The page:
News of the Week You Missed —> According to the BBC, the oldest known extract from Homer’s Odyssey has been found on a clay tablet, found in Olympia Greece and dated “to Roman times” (better dating is impending). The extract “contains 13 verses from the Odyssey’s 14th Rhapsody, in which Odysseus addresses his lifelong friend Eumaeus.” It will be interesting to compare this to other extracts to see how well an orally transmitted work was reproduced in writing. Here’s part of the tablet:
” When you produce a thought that is full of understanding, forgiveness, and compassion, that thought will immediately have a healing effect on both your physical and mental health and on those around you. If you think a thought that is full of judgment and anger, that thought will immediately poison your body and mind and the people around ”
~ Thích Nhất Hạnh
#ZenBuddhism #Compassion #ThichNhatHanh
Dambulla cave temple, also known as the Golden Temple of Dambulla is a World Heritage Site in Sri Lanka. Dambulla is the largest and best-preserved cave temple complex in Sri Lanka. Major attractions are spread over five caves, which contain statues and paintings. These paintings and statues are related to Gautama Buddha and his life. There are a total of 153 Buddha statues, three statues of Sri Lankan kings and four statues of gods and goddesses. The latter include Vishnu and the Ganesha. The murals cover an area of 2,100 square metres (23,000 sq ft). Depictions on the walls of the caves include the temptation by the demon Mara, and Buddha’s first sermon.
The temple is composed of five caves of varying size and magnificence. The caves, built at the base of a 150m high rock during the Anuradhapura (1st century BC to 993 AD) and Polonnaruwa times (1073 to 1250), are by far the most impressive of the many cave temples found in Sri Lanka. Access is along the gentle slope of the Dambulla Rock, offering a panoramic view of the surrounding flat lands, which includes the rock fortress Sigiriya, 19 km away. Hindu deities are also represented here, as are the kings Valagamba and Nissankamalla, and Ananda – the Buddha’s most devoted disciple.
#GoldenTempleOfDambulla #Buddhism #SriLanka
A classic Southern salad you won’t soon forget.
½ cup pecan halves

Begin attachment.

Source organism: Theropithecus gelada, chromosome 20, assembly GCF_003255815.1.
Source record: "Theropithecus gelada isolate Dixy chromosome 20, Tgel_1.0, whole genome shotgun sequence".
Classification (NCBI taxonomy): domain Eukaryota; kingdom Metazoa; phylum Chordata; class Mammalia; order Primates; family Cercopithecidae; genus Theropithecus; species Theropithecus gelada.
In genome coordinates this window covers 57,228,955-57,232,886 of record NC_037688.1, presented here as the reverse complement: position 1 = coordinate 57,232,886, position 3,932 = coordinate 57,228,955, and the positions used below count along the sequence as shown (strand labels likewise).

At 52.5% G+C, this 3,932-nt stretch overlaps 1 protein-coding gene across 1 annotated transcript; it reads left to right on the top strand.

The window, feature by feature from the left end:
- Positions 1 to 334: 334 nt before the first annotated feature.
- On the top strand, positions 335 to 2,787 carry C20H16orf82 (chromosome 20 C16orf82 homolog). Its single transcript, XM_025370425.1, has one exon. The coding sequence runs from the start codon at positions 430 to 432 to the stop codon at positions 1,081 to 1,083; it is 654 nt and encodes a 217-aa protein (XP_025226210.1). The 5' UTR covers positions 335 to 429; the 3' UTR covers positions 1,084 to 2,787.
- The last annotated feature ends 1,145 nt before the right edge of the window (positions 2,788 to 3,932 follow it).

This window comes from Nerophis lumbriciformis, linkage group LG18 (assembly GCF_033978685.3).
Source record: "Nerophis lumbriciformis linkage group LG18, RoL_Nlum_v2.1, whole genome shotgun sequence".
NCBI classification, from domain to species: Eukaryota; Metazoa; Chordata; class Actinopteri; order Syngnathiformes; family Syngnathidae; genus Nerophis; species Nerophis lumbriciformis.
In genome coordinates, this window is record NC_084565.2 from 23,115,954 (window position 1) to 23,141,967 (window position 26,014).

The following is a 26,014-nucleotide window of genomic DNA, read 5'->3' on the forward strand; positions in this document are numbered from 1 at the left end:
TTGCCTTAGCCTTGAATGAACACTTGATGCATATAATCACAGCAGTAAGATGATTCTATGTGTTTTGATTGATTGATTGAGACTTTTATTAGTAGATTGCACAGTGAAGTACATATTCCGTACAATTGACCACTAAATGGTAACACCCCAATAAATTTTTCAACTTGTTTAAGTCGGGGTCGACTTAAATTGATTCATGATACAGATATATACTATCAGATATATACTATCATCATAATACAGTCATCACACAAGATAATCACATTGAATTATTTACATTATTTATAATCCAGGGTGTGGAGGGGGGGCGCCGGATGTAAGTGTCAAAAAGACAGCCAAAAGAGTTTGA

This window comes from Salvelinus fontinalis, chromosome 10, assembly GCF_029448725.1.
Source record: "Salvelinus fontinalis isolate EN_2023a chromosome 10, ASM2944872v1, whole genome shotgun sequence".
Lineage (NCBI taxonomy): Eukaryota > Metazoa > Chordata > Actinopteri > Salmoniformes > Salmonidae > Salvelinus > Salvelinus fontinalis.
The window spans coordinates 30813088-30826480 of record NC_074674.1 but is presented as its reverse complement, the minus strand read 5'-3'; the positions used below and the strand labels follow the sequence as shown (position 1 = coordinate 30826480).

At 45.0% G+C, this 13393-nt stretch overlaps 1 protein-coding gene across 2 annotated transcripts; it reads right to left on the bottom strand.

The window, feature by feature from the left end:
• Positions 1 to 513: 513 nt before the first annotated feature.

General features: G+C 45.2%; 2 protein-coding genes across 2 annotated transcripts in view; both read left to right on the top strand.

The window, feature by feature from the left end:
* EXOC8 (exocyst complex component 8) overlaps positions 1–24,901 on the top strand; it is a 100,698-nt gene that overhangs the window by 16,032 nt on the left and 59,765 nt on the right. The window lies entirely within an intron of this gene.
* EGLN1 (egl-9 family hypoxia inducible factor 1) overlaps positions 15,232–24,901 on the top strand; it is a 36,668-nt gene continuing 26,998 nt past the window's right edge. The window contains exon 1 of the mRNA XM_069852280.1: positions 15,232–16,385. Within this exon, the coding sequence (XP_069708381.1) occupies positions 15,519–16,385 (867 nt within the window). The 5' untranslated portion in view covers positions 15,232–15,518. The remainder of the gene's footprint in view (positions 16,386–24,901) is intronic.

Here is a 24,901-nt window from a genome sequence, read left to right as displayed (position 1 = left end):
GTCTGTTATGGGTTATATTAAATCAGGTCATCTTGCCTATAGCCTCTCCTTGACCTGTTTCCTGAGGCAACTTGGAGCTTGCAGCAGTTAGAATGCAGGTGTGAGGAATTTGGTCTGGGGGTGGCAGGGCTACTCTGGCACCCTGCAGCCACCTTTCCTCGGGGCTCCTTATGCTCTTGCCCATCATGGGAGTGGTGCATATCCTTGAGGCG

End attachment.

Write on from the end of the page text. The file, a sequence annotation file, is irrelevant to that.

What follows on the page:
½ medium onion, sliced
About 6 cups fresh spinach
2 cups strawberries
¼ cup fresh goat cheese, crumbled
1 medium orange
¼ teaspoon salt
1 teaspoon dry mustard
2 tablespoons apple cider vinegar
½ cup extra-virgin olive oil
1 teaspoon poppy seeds
Spread the pecans in a dry skillet over medium heat and toast, stirring often, until fragrant. Cool and chop coarsely.
Wash the spinach well and dry. Remove the thick stems and tear the leaves into bite-sized pieces. Place in a large salad bowl.
Remove the hulls, the leafy stem, from the strawberries with a paring knife. Slice the strawberries and add to the spinach with the pecans. Add the onion to the salad with the goat cheese. Toss well. Grate the orange zest and sprinkle over the salad.
Squeeze the juice from the orange into a small bowl (this should yield about ½ cup). Whisk in the salt, dry mustard, and vinegar. Whisking constantly, slowly drizzle in the oil. Stir in the poppy seeds.
Add just enough dressing to the salad to moisten and toss well. Serve immediately.
Today in history —> On this day in 1799, French Captain Pierre-François Bouchard found the Rosetta Stone in an Egyptian village. The stone was inscribed with hieroglyphics and Greek script in 196 BC but was lost during the Medieval period. After its rediscovery, it prompted widespread excitement as scientists raced to be the first to decipher the ancient text. It was eventually translated by Jean-François Champollion, a French scholar, in 1822!
The inscription, by the way, is about the divine status of Ptolemy V.
Light brown sugar
3 pounds good-quality lump charcoal
Cut the pineapple into wedges or spears. Press the cut sides into the brown sugar. Cut the peaches in half, remove the pits, and lightly oil the peach halves. Lightly brush oil onto the plums.
Set up the cooker for direct cooking: Open the top and bottom vents. Pile 2 pounds of the charcoal in the bottom. Load a charcoal chimney one-quarter full of charcoal and light it. When the coals in the chimney are glowing, dump them on top of the pile already in the cooker and close the lid. Adjust the vents as necessary to establish a steady temperature between 350to 375 degrees for direct grilling.
Open the cooker and spread the fruits evenly over the charcoal, cut side down, and cook for 3 to 4 minutes, or until they soften and are nicely marked. Pull the fruits off the cooker and arrange on a large serving tray.
Serve immediately or at room temperature.
When I think of trout amandine one thing comes to mind my family’s summer vacations to Glacier National Park as a child and relishing this dish at Many Glacier Hotel
½ cup whole milk
½ cup all-purpose flour
4 trout fillets (5 to 6 ounces each)
Kosher salt and freshly ground black pepper
½ cup (1 stick) unsalted butter, divided
½ cup sliced almonds
Juice of 1 lemon
Add the milk and the flour in separate bowls. Season the fish with salt and pepper to taste. Dip the fish in the milk, shaking off the excess. Then lightly dredge both sides of the fish in the flour, shaking off the excess.
In a large skillet over medium-high heat, melt 4 tablespoons of the butter. In two batches if necessary not to overcrowd the pan, cook the fish until golden brown on both sides and cooked through, around 3 minutes per side.
Remove fillets and ass the remaining 4 tablespoons butter to the pan and cook over medium-high heat, stirring with a wooden spoon to scrape up the browned bits from the bottom, until the butter begins to brown, about 3 minutes. Reduce the heat to low, stir in the almonds, and cook until warmed through, usually 1 to 2 minutes. Add the lemon juice and season with salt and pepper to taste.
To serve, place a fillet on each plate and spoon the sauce over the top.